Offshore terminal operator pledges to employ U.S. mariners on LNG ships


This artist’s rendering shows a profile view of an LNG shuttle and re-gassification vessel moored to a submerged turret loading buoy at the proposed Florida deepwater port. Gas lines would transport the product to the shore facility. (Courtesy Port Dolphin Energy/Hill & Knowlton)

The operator of a proposed liquefied natural gas (LNG) terminal to be built off the coast of Florida has pledged to employ some U.S. mariners on the foreign-flag ships that will use the terminal.

The Port Dolphin LNG facility would be located in the Gulf of Mexico approximately 28 miles southwest of Tampa Bay and connect to Florida’s pipeline system ashore. Construction of Port Dolphin is set to begin in 2011 with completion in 2013.

The pledge by Port Dolphin Energy LLC to employ U.S. mariners came in response to the U.S. Maritime Administration’s U.S. Crewing Initiative. In a letter to Deputy Maritime Administrator David T. Matsuda, Ragnar Wisloff, director of Port Dolphin Energy LLC, said his company would “endeavor to employ U.S. licensed or unlicensed mariners on Port Dolphin vessels serving the Port Dolphin deepwater port within three years of commencement of Port Dolphin operations.” He also said that the company will work toward having U.S. mariners — licensed and unlicensed – comprise a quarter of the crews of vessels serving Port Dolphin.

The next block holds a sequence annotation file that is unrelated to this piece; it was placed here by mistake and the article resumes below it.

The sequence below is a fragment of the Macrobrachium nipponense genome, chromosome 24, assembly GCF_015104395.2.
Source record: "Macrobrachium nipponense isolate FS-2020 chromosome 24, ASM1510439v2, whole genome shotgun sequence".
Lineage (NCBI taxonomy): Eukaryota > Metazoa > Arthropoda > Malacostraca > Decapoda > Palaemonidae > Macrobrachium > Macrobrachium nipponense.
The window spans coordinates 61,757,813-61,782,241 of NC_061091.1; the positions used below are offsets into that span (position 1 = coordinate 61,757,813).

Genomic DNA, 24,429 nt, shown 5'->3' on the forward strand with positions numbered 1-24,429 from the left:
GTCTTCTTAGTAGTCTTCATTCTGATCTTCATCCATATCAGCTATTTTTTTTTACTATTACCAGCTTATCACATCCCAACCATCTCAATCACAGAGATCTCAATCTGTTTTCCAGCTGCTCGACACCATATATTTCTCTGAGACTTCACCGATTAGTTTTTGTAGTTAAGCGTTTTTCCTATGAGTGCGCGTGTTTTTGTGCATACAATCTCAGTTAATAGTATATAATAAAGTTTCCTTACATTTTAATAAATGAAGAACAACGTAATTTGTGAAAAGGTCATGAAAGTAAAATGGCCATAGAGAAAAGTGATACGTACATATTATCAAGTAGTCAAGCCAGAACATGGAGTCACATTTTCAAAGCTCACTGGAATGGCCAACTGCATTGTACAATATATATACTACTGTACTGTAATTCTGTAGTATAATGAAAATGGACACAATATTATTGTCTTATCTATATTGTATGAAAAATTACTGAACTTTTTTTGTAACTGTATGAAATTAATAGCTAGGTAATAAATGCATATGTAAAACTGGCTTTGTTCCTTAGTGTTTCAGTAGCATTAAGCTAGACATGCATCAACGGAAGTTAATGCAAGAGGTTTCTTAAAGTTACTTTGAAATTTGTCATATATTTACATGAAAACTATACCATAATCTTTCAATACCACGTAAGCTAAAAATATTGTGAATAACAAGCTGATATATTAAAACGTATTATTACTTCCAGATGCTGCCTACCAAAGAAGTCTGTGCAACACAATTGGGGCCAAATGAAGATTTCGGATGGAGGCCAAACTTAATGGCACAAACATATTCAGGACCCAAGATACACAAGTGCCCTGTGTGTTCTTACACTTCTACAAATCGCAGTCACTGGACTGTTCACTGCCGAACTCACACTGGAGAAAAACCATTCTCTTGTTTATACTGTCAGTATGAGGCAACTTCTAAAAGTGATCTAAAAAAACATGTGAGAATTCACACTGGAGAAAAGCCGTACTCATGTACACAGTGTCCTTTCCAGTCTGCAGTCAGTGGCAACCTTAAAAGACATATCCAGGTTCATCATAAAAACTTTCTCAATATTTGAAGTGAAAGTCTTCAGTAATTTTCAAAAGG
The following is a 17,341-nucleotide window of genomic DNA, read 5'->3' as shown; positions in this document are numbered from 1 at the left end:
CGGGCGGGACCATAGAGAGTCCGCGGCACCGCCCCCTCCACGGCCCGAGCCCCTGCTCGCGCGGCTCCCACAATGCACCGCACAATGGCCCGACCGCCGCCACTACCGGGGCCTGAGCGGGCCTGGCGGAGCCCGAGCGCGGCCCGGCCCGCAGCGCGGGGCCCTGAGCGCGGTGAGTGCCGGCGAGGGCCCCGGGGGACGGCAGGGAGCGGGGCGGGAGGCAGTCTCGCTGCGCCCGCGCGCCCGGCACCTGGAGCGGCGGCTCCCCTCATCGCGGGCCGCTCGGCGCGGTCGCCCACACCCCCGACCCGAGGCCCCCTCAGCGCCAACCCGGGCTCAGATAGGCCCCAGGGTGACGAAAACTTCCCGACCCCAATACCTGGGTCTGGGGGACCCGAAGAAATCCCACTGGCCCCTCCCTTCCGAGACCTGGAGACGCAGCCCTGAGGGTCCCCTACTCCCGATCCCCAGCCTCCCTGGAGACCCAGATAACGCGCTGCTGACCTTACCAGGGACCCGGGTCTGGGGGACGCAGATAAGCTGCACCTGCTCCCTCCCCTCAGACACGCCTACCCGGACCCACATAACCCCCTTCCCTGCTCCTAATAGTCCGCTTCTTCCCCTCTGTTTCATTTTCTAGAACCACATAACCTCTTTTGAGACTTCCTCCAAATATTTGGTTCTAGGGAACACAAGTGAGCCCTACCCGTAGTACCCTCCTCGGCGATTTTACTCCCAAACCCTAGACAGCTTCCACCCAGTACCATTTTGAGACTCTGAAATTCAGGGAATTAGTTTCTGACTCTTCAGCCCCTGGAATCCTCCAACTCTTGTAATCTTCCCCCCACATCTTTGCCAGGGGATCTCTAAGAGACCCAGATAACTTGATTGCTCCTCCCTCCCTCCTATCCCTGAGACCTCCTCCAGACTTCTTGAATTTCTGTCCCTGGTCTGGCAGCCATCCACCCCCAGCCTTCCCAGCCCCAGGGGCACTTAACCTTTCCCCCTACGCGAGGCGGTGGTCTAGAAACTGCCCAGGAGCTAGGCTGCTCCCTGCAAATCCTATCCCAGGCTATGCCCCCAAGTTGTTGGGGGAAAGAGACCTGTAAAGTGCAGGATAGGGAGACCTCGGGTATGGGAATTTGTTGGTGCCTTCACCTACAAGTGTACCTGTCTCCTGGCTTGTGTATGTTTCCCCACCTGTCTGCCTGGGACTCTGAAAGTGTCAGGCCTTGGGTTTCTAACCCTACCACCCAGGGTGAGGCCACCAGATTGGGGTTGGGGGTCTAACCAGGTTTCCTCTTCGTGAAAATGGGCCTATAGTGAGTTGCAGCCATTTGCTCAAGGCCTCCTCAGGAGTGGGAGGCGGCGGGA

Wisloff also said that Port Dolphin would consider contributing to a trust fund for the training of American mariners in the LNG trade.

“It is our belief that the Port Dolphin deepwater port will not only provide the citizens of Florida with a much needed energy source, but will also help alleviate the growing worldwide shortage of professional and qualified mariners confronting the international LNG shipping industry to date,” Wisloff said. Jason Medina, a spokesman for Port Dolphin Energy, said he could not say exactly how many U.S. mariners would be employed on the LNG vessels, but pointed out that the company has already begun the recruiting for a terminal engineering manager with a degree in civil, marine transportation or mechanical engineering.

The project had been approved by the state of Florida, the U.S. Coast Guard, the U.S. Maritime Administration and the Federal Energy Regulatory Commission. When completed, it is expected to deliver about 400 million cubic feet of gas per day with a peak capacity of 1,200 million cubic feet per day.

John Snyder

By Professional Mariner Staff